During the earnings conference call, management said Stratasys now expects MakerBot's 2015 revenue to be down roughly 25% to 30%. However, Reis reiterated that MakerBot's growth rates are expected to ramp up to, or exceed, overall company averages by 2016. 

Drop in gross profit margin
Investors knew from the preliminary results to expect gross margin to fall approximately 190 basis points from the fourth quarter of last year. Here's the gross margin picture: 

Source: Stratasys.

The company should include five rolling quarters in the chart above because it's usually important to look at year-over-year comparisons, not just sequential ones. In first-quarter 2014, the company's gross margin was 60.9% -- 63.5% for product and 45.8% for service. 

Stratasys attributed its gross margin decline primarily due to the change in product mix, as well as the impact of acquisitions and the decline in capacity utilization at MakerBot. The product mix slanted more toward lower-margin products, particularly in the Connex line, based on the introduction of new products to this platform in the second half of 2014.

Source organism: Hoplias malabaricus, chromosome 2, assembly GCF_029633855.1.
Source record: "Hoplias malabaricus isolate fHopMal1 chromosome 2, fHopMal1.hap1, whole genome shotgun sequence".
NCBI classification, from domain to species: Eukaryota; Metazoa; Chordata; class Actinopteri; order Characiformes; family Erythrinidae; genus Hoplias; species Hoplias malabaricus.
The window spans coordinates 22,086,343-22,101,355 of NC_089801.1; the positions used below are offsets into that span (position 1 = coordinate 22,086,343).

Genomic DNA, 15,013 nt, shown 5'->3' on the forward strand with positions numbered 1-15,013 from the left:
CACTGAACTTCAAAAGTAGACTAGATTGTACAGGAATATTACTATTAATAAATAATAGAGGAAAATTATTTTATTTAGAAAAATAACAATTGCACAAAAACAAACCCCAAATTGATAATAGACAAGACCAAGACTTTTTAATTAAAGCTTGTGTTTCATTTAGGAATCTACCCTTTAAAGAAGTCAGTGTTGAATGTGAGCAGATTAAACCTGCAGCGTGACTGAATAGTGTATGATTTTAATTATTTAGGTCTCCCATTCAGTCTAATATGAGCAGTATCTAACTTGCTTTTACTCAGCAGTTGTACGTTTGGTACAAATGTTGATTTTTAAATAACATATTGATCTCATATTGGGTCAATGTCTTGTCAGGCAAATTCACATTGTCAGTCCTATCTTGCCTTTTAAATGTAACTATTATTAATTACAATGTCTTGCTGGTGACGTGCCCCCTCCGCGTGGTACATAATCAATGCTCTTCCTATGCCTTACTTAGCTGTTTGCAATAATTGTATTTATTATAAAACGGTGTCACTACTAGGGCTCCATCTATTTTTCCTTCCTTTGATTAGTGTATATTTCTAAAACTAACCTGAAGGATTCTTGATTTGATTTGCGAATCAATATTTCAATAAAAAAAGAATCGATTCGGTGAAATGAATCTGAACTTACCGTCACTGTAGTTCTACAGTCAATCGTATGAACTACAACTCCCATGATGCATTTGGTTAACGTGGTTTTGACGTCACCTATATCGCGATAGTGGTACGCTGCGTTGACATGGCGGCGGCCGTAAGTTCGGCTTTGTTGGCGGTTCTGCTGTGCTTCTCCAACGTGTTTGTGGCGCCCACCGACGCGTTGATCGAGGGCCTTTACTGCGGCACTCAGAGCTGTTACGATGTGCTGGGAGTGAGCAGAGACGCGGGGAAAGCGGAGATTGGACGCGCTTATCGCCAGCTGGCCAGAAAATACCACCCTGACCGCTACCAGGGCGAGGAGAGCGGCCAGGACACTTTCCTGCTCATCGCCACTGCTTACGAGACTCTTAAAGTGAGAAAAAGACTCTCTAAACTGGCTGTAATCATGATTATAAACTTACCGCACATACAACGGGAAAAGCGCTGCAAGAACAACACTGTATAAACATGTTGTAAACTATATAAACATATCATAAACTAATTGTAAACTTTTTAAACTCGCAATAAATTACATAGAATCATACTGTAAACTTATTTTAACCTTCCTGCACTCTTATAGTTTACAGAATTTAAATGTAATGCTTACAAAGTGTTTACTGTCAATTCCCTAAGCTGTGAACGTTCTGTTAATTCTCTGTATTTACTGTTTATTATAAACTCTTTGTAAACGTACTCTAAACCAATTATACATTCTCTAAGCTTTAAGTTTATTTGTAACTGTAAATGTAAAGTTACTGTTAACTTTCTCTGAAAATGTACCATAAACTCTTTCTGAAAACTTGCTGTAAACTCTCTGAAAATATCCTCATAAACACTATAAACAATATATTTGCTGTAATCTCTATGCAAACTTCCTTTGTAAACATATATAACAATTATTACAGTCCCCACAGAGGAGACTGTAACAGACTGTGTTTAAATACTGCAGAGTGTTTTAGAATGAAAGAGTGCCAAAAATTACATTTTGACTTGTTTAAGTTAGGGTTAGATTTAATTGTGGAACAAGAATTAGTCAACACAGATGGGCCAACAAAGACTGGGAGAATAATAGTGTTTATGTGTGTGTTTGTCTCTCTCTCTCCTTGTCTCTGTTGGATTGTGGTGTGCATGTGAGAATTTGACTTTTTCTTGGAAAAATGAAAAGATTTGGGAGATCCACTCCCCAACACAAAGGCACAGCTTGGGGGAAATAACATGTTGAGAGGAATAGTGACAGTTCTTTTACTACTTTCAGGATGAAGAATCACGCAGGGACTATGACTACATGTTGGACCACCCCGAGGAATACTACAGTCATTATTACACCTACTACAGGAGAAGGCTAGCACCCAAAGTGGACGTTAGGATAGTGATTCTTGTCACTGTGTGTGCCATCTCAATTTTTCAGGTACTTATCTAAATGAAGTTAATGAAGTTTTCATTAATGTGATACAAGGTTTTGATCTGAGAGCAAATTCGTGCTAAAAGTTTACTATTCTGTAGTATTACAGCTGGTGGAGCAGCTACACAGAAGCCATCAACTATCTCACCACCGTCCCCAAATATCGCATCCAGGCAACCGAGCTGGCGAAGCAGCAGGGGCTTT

The good news is that the company sees no notable drops in product average selling prices. 

The down trend in gross margin due to the changing product mix shouldn't surprise investors who have been closely following this company. There are two factors at play here: MakerBot's gross margin is somewhat less than the company's average margin, so MakerBot has been exerting downward pressure on the product gross margin since being acquired by Stratasys in mid-2013. Second, Stratasys' 3D-printing service business sports a lower gross margin than does its product business, and this business grew revenue faster than the product business in the last two quarters. That's because of the Solid Concepts and Harvest Technologies acquisitions in the third quarter of last year.

Bright spots: consumables and customer support 
Simha said during the call that quarterly revenue from consumables (materials) grew 18% over the same period last year, or 25% on a constant-currency basis. Growth was driven not only by the company's expanding installed base of systems, but also by increased system utilization.